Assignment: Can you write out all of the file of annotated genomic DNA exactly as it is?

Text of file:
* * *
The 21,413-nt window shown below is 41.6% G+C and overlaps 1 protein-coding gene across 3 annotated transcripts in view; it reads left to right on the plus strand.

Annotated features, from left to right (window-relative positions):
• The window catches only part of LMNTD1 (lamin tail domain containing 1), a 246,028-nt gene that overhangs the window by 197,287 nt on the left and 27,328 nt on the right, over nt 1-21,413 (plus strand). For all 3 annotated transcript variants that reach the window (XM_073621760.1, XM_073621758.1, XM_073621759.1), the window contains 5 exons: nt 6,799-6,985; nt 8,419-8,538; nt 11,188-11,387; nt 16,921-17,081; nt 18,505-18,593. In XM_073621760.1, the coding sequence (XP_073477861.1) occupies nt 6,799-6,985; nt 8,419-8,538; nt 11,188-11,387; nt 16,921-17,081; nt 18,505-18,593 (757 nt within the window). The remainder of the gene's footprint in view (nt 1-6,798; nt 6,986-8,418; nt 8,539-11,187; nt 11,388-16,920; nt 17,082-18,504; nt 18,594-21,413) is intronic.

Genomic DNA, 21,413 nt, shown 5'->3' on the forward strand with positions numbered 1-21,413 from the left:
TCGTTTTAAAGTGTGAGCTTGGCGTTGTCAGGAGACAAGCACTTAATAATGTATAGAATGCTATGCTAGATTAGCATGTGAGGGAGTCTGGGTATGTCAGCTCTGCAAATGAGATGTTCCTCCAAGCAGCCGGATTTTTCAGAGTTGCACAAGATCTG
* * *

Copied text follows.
The 21,413-nt window shown below is 41.6% G+C and overlaps 1 protein-coding gene across 3 annotated transcripts in view; it reads left to right on the plus strand.

Annotated features, from left to right (window-relative positions):
• The window catches only part of LMNTD1 (lamin tail domain containing 1), a 246,028-nt gene that overhangs the window by 197,287 nt on the left and 27,328 nt on the right, over nt 1-21,413 (plus strand). For all 3 annotated transcript variants that reach the window (XM_073621760.1, XM_073621758.1, XM_073621759.1), the window contains 5 exons: nt 6,799-6,985; nt 8,419-8,538; nt 11,188-11,387; nt 16,921-17,081; nt 18,505-18,593. In XM_073621760.1, the coding sequence (XP_073477861.1) occupies nt 6,799-6,985; nt 8,419-8,538; nt 11,188-11,387; nt 16,921-17,081; nt 18,505-18,593 (757 nt within the window). The remainder of the gene's footprint in view (nt 1-6,798; nt 6,986-8,418; nt 8,539-11,187; nt 11,388-16,920; nt 17,082-18,504; nt 18,594-21,413) is intronic.

Genomic DNA, 21,413 nt, shown 5'->3' on the forward strand with positions numbered 1-21,413 from the left:
TCGTTTTAAAGTGTGAGCTTGGCGTTGTCAGGAGACAAGCACTTAATAATGTATAGAATGCTATGCTAGATTAGCATGTGAGGGAGTCTGGGTATGTCAGCTCTGCAAATGAGATGTTCCTCCAAGCAGCCGGATTTTTCAGAGTTGCACAAGATCTG